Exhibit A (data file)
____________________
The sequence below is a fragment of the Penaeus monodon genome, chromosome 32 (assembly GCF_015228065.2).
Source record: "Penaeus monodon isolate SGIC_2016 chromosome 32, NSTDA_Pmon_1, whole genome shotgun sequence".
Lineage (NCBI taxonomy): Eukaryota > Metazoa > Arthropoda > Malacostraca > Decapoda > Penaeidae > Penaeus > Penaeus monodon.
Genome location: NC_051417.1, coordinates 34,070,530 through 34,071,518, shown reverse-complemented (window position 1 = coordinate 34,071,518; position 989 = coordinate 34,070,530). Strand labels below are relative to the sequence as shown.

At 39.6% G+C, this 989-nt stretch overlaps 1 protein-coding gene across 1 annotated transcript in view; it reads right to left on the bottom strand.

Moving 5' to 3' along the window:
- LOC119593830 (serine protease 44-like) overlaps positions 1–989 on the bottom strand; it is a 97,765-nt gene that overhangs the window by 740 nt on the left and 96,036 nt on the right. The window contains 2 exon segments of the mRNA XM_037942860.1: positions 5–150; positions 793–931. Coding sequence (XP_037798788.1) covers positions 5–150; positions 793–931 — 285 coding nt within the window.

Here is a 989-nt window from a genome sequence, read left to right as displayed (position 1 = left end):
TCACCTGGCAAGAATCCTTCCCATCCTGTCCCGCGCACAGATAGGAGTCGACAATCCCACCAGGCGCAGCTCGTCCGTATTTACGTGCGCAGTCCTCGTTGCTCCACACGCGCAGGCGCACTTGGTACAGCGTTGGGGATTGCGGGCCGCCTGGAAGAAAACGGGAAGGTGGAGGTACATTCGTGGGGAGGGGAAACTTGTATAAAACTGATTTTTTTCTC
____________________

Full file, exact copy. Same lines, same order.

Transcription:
The sequence below is a fragment of the Penaeus monodon genome, chromosome 32 (assembly GCF_015228065.2).
Source record: "Penaeus monodon isolate SGIC_2016 chromosome 32, NSTDA_Pmon_1, whole genome shotgun sequence".
Lineage (NCBI taxonomy): Eukaryota > Metazoa > Arthropoda > Malacostraca > Decapoda > Penaeidae > Penaeus > Penaeus monodon.
Genome location: NC_051417.1, coordinates 34,070,530 through 34,071,518, shown reverse-complemented (window position 1 = coordinate 34,071,518; position 989 = coordinate 34,070,530). Strand labels below are relative to the sequence as shown.

At 39.6% G+C, this 989-nt stretch overlaps 1 protein-coding gene across 1 annotated transcript in view; it reads right to left on the bottom strand.

Moving 5' to 3' along the window:
- LOC119593830 (serine protease 44-like) overlaps positions 1–989 on the bottom strand; it is a 97,765-nt gene that overhangs the window by 740 nt on the left and 96,036 nt on the right. The window contains 2 exon segments of the mRNA XM_037942860.1: positions 5–150; positions 793–931. Coding sequence (XP_037798788.1) covers positions 5–150; positions 793–931 — 285 coding nt within the window.

Here is a 989-nt window from a genome sequence, read left to right as displayed (position 1 = left end):
TCACCTGGCAAGAATCCTTCCCATCCTGTCCCGCGCACAGATAGGAGTCGACAATCCCACCAGGCGCAGCTCGTCCGTATTTACGTGCGCAGTCCTCGTTGCTCCACACGCGCAGGCGCACTTGGTACAGCGTTGGGGATTGCGGGCCGCCTGGAAGAAAACGGGAAGGTGGAGGTACATTCGTGGGGAGGGGAAACTTGTATAAAACTGATTTTTTTCTC